David and Goliath

I’m currently about half way through Malcolm Gladwell’s latest book, David and Goliath. The core of his thinking appears to be that where we often see the underdog as having disadvantage against the overdog, actually what are often regarded as advantages can be anything but. It’s thought provoking, and as ever with Gladwell incredibly well written. He’s a journalist who can tell a hell of a story.

That seems to be raising ire amongst some, particularly in the academic community. See this from Paul Raeburn at MIT – Why we should stop believing Malcolm Gladwell.

For me, the views against Gladwell – namely that he picks and chooses his academic sources to substantiate his arguments – picks up on a crucial difference between truth and fact. Truth isn’t necessarily grounded in fact: take Aesop’s Fables, for example. Or, except for the most religiously devout, The Bible. Storytelling is part of being human. And understanding “facts” is far more subjective than many would at first think anyway.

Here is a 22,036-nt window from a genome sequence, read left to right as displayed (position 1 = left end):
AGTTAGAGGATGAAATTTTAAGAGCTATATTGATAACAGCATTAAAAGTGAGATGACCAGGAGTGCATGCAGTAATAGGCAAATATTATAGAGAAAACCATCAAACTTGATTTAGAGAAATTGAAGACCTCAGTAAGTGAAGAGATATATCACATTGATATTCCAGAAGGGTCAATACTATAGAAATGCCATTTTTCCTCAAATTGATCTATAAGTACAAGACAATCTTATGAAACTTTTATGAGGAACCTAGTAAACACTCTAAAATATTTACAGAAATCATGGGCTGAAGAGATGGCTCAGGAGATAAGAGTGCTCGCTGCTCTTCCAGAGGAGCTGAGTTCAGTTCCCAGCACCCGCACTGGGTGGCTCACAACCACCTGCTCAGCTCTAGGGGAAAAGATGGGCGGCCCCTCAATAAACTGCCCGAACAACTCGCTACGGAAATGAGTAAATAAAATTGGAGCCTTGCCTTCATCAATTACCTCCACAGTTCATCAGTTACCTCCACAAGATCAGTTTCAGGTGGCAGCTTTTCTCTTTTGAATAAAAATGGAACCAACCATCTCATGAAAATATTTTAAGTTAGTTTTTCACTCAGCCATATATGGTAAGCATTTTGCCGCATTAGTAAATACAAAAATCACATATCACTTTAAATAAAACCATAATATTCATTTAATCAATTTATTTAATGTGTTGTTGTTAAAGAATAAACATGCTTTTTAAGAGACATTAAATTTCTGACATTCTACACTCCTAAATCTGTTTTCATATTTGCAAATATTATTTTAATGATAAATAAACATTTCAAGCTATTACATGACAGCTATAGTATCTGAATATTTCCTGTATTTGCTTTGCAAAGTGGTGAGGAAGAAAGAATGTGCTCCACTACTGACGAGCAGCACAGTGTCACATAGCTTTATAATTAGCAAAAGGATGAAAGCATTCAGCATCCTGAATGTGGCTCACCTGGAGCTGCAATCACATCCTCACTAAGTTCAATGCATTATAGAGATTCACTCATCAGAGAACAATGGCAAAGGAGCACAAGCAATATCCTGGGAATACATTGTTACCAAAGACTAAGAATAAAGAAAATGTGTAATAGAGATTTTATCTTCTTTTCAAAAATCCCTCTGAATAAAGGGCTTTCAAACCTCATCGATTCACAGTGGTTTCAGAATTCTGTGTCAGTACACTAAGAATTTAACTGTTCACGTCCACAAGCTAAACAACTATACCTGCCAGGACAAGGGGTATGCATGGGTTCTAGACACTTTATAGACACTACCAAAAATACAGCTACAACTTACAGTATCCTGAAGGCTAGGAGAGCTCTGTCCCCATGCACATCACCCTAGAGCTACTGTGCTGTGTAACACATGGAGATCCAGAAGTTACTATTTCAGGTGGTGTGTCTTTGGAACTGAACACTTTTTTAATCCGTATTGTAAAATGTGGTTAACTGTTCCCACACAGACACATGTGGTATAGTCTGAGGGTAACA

Even in science, it’s often a death of a generation that is needed before challenging views of truth and fact will be accepted: Copernicus’s heliocentric model of the solar system was derided by his contemporary peers and it wasn’t until a new generation of scientists matured that his views became widely held by others. The Earth being at the centre of the “solar” system was both truth and fact until that generational change had happened, and then it was neither.

I also wonder if academics who deride writers like Gladwell as being mere “popular” science have a sense of jealousy that he is able to achieve success and real acceptance of his ideas when they struggle to adapt their world and culture to a broader audience? It’s great to have the greatest academic insight ever, but if you can’t articulate it to people outside of your specialism, and you don’t win a Nobel Prize, what does that insight achieve? And you shouldn’t think that people who don’t follow a pure academic model are the only people who can have insight that is valuable to the world.

One thought on “The Malcolm Gladwell Effect

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